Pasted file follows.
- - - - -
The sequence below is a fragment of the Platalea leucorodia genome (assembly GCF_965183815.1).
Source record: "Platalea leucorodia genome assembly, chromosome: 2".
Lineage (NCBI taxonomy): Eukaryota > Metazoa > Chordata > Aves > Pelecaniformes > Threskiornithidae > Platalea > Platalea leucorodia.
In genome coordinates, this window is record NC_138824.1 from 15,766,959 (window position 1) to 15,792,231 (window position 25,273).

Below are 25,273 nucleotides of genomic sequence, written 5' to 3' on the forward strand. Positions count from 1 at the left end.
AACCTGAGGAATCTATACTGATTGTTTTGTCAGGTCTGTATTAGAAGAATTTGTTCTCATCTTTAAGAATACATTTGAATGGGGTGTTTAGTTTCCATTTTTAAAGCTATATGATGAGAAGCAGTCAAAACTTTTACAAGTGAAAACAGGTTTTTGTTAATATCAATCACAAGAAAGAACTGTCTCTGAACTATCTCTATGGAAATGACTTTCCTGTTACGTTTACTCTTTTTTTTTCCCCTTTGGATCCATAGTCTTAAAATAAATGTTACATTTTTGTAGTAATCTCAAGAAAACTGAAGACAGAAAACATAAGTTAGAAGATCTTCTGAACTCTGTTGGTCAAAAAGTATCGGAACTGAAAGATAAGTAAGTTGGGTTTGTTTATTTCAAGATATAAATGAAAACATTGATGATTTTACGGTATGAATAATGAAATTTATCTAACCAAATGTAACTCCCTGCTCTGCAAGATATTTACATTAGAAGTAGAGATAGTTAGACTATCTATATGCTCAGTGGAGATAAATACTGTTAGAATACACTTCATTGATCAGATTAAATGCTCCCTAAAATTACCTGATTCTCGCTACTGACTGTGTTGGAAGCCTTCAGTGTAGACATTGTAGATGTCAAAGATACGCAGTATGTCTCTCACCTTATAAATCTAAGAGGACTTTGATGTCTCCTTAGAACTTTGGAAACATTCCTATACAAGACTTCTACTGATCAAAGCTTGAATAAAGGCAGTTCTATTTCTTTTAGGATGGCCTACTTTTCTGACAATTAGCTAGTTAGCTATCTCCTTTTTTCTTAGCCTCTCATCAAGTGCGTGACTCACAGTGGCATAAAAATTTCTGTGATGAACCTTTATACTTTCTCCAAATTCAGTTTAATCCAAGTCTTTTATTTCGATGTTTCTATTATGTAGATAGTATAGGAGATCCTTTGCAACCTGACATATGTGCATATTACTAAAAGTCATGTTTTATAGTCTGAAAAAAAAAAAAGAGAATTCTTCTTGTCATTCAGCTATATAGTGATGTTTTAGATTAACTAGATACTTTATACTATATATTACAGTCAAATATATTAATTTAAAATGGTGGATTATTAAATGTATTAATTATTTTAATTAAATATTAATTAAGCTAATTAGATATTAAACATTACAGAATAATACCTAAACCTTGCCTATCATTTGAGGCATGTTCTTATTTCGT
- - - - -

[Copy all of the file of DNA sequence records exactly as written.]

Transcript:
The sequence below is a fragment of the Platalea leucorodia genome (assembly GCF_965183815.1).
Source record: "Platalea leucorodia genome assembly, chromosome: 2".
Lineage (NCBI taxonomy): Eukaryota > Metazoa > Chordata > Aves > Pelecaniformes > Threskiornithidae > Platalea > Platalea leucorodia.
In genome coordinates, this window is record NC_138824.1 from 15,766,959 (window position 1) to 15,792,231 (window position 25,273).

Below are 25,273 nucleotides of genomic sequence, written 5' to 3' on the forward strand. Positions count from 1 at the left end.
AACCTGAGGAATCTATACTGATTGTTTTGTCAGGTCTGTATTAGAAGAATTTGTTCTCATCTTTAAGAATACATTTGAATGGGGTGTTTAGTTTCCATTTTTAAAGCTATATGATGAGAAGCAGTCAAAACTTTTACAAGTGAAAACAGGTTTTTGTTAATATCAATCACAAGAAAGAACTGTCTCTGAACTATCTCTATGGAAATGACTTTCCTGTTACGTTTACTCTTTTTTTTTCCCCTTTGGATCCATAGTCTTAAAATAAATGTTACATTTTTGTAGTAATCTCAAGAAAACTGAAGACAGAAAACATAAGTTAGAAGATCTTCTGAACTCTGTTGGTCAAAAAGTATCGGAACTGAAAGATAAGTAAGTTGGGTTTGTTTATTTCAAGATATAAATGAAAACATTGATGATTTTACGGTATGAATAATGAAATTTATCTAACCAAATGTAACTCCCTGCTCTGCAAGATATTTACATTAGAAGTAGAGATAGTTAGACTATCTATATGCTCAGTGGAGATAAATACTGTTAGAATACACTTCATTGATCAGATTAAATGCTCCCTAAAATTACCTGATTCTCGCTACTGACTGTGTTGGAAGCCTTCAGTGTAGACATTGTAGATGTCAAAGATACGCAGTATGTCTCTCACCTTATAAATCTAAGAGGACTTTGATGTCTCCTTAGAACTTTGGAAACATTCCTATACAAGACTTCTACTGATCAAAGCTTGAATAAAGGCAGTTCTATTTCTTTTAGGATGGCCTACTTTTCTGACAATTAGCTAGTTAGCTATCTCCTTTTTTCTTAGCCTCTCATCAAGTGCGTGACTCACAGTGGCATAAAAATTTCTGTGATGAACCTTTATACTTTCTCCAAATTCAGTTTAATCCAAGTCTTTTATTTCGATGTTTCTATTATGTAGATAGTATAGGAGATCCTTTGCAACCTGACATATGTGCATATTACTAAAAGTCATGTTTTATAGTCTGAAAAAAAAAAAAGAGAATTCTTCTTGTCATTCAGCTATATAGTGATGTTTTAGATTAACTAGATACTTTATACTATATATTACAGTCAAATATATTAATTTAAAATGGTGGATTATTAAATGTATTAATTATTTTAATTAAATATTAATTAAGCTAATTAGATATTAAACATTACAGAATAATACCTAAACCTTGCCTATCATTTGAGGCATGTTCTTATTTCGT